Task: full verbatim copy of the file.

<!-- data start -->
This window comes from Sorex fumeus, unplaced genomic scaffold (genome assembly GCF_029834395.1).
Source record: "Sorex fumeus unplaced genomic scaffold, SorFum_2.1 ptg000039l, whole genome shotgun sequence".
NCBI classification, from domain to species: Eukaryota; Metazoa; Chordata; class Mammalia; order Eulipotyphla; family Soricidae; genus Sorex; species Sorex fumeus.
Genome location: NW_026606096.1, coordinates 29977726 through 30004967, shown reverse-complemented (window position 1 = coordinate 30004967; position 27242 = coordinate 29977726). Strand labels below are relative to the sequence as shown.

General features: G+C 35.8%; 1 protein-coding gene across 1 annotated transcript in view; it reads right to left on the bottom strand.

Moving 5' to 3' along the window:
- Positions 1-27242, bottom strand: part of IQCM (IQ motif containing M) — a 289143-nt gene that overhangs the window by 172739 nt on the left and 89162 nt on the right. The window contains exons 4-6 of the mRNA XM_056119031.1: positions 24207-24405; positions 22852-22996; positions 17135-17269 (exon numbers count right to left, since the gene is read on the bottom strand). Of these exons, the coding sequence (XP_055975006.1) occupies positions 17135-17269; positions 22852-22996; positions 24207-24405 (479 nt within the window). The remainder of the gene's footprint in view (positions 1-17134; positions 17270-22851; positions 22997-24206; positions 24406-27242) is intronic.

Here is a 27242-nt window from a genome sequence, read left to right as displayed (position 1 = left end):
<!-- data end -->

This window comes from Sorex fumeus, unplaced genomic scaffold (genome assembly GCF_029834395.1).
Source record: "Sorex fumeus unplaced genomic scaffold, SorFum_2.1 ptg000039l, whole genome shotgun sequence".
NCBI classification, from domain to species: Eukaryota; Metazoa; Chordata; class Mammalia; order Eulipotyphla; family Soricidae; genus Sorex; species Sorex fumeus.
Genome location: NW_026606096.1, coordinates 29977726 through 30004967, shown reverse-complemented (window position 1 = coordinate 30004967; position 27242 = coordinate 29977726). Strand labels below are relative to the sequence as shown.

General features: G+C 35.8%; 1 protein-coding gene across 1 annotated transcript in view; it reads right to left on the bottom strand.

Moving 5' to 3' along the window:
- Positions 1-27242, bottom strand: part of IQCM (IQ motif containing M) — a 289143-nt gene that overhangs the window by 172739 nt on the left and 89162 nt on the right. The window contains exons 4-6 of the mRNA XM_056119031.1: positions 24207-24405; positions 22852-22996; positions 17135-17269 (exon numbers count right to left, since the gene is read on the bottom strand). Of these exons, the coding sequence (XP_055975006.1) occupies positions 17135-17269; positions 22852-22996; positions 24207-24405 (479 nt within the window). The remainder of the gene's footprint in view (positions 1-17134; positions 17270-22851; positions 22997-24206; positions 24406-27242) is intronic.

Here is a 27242-nt window from a genome sequence, read left to right as displayed (position 1 = left end):